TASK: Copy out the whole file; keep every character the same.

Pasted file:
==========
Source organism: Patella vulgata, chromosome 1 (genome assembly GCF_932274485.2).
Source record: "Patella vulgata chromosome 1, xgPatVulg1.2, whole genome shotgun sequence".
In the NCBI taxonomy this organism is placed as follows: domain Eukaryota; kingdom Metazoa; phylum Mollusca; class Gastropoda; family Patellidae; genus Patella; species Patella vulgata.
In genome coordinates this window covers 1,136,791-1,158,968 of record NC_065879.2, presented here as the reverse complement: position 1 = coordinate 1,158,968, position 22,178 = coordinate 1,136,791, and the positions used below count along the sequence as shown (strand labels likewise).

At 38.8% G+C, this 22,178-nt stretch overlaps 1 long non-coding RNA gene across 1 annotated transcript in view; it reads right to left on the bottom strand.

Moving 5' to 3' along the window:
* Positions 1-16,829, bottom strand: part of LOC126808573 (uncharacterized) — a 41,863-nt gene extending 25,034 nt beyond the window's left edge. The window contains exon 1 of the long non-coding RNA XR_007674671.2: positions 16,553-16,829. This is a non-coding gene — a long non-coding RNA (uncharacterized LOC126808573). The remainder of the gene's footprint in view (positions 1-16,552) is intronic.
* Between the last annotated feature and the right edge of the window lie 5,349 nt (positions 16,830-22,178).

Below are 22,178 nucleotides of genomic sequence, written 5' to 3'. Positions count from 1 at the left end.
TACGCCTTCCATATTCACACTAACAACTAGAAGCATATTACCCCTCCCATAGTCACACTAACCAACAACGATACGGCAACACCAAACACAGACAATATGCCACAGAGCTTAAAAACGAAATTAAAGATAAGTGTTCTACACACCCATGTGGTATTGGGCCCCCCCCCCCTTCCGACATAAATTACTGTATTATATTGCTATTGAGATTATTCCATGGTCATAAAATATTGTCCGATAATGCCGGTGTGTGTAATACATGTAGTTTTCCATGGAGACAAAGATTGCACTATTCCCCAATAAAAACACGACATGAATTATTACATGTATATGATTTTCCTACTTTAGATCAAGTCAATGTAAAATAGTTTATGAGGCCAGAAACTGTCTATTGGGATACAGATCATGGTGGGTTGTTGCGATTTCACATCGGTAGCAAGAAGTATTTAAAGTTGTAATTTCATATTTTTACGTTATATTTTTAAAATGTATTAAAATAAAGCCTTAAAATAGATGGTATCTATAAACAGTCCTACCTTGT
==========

Source organism: Patella vulgata, chromosome 1 (genome assembly GCF_932274485.2).
Source record: "Patella vulgata chromosome 1, xgPatVulg1.2, whole genome shotgun sequence".
In the NCBI taxonomy this organism is placed as follows: domain Eukaryota; kingdom Metazoa; phylum Mollusca; class Gastropoda; family Patellidae; genus Patella; species Patella vulgata.
In genome coordinates this window covers 1,136,791-1,158,968 of record NC_065879.2, presented here as the reverse complement: position 1 = coordinate 1,158,968, position 22,178 = coordinate 1,136,791, and the positions used below count along the sequence as shown (strand labels likewise).

At 38.8% G+C, this 22,178-nt stretch overlaps 1 long non-coding RNA gene across 1 annotated transcript in view; it reads right to left on the bottom strand.

Moving 5' to 3' along the window:
* Positions 1-16,829, bottom strand: part of LOC126808573 (uncharacterized) — a 41,863-nt gene extending 25,034 nt beyond the window's left edge. The window contains exon 1 of the long non-coding RNA XR_007674671.2: positions 16,553-16,829. This is a non-coding gene — a long non-coding RNA (uncharacterized LOC126808573). The remainder of the gene's footprint in view (positions 1-16,552) is intronic.
* Between the last annotated feature and the right edge of the window lie 5,349 nt (positions 16,830-22,178).

Below are 22,178 nucleotides of genomic sequence, written 5' to 3'. Positions count from 1 at the left end.
TACGCCTTCCATATTCACACTAACAACTAGAAGCATATTACCCCTCCCATAGTCACACTAACCAACAACGATACGGCAACACCAAACACAGACAATATGCCACAGAGCTTAAAAACGAAATTAAAGATAAGTGTTCTACACACCCATGTGGTATTGGGCCCCCCCCCCCTTCCGACATAAATTACTGTATTATATTGCTATTGAGATTATTCCATGGTCATAAAATATTGTCCGATAATGCCGGTGTGTGTAATACATGTAGTTTTCCATGGAGACAAAGATTGCACTATTCCCCAATAAAAACACGACATGAATTATTACATGTATATGATTTTCCTACTTTAGATCAAGTCAATGTAAAATAGTTTATGAGGCCAGAAACTGTCTATTGGGATACAGATCATGGTGGGTTGTTGCGATTTCACATCGGTAGCAAGAAGTATTTAAAGTTGTAATTTCATATTTTTACGTTATATTTTTAAAATGTATTAAAATAAAGCCTTAAAATAGATGGTATCTATAAACAGTCCTACCTTGT